Now I Must Close (x3)

Friday 10-18-1957

Dearest:

It was good to get your letter yesterday — and I should have had one in the mail to you, but I didn’t. Listening to Paul Harvey ruins my letter writing time. I used to do it as soon as Jimmy left on the bus and would have time to finish before the carrier came. Incidentally, I don’t think Paul Harvey sounds as good on these broadcasts. The commercials are evidently taped and it gives an unnatural ring to them, a change of quality in voice.

The radio has been on the fritz today. I managed to hear most of Tozier’s message by staying right there to punch the buttons or do otherwise to get the contortion out of it – not on the line, but in the radio. Danny is good at tuning it in. He has also been a good dish wiper this week. His cold isn’t any better – just get some improvement when he plays in the water or runs outside without a jacket.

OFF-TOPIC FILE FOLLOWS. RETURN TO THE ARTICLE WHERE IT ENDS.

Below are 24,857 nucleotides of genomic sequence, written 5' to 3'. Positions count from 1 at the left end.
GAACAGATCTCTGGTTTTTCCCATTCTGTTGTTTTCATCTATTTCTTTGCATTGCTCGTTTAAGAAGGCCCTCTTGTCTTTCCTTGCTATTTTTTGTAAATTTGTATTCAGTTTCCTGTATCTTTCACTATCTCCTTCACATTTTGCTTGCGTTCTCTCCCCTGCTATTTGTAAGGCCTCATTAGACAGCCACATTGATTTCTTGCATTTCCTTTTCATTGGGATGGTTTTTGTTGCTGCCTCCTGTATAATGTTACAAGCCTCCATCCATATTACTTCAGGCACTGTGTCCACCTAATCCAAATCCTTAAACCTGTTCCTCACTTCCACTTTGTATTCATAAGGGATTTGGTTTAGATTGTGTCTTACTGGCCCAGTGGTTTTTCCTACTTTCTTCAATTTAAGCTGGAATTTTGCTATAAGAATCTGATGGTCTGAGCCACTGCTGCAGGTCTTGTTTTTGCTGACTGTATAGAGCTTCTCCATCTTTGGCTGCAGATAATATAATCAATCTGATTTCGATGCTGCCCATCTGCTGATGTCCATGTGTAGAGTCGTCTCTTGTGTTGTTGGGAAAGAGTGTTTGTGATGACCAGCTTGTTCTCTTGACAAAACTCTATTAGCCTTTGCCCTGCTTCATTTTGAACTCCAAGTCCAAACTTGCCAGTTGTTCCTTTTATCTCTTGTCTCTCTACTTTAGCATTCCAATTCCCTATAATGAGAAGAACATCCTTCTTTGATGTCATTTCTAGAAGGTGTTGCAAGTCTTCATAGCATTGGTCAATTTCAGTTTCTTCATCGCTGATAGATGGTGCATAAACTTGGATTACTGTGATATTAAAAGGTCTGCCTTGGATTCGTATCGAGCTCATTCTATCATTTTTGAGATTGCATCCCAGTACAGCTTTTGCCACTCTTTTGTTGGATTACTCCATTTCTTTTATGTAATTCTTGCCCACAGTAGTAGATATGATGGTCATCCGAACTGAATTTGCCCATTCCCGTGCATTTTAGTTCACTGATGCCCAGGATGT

The mailman just came and brought the part for the washing machine. I don’t know whether to try it out by myself or not. I’d hate to ruin something or get water all over the place. Later I’ll go down and see how things go. I want to finish this and then go to town to mail it, as well as spend some money. Since I have been so pokey about getting some money sent to you, why don’t you just put in the overseas Lit. money that you get on this coming Sunday. I’ll still set aside $25 for the Lord’s work: put part in here on Sunday and send some to the Fields for B. McDowell as we have mentioned before.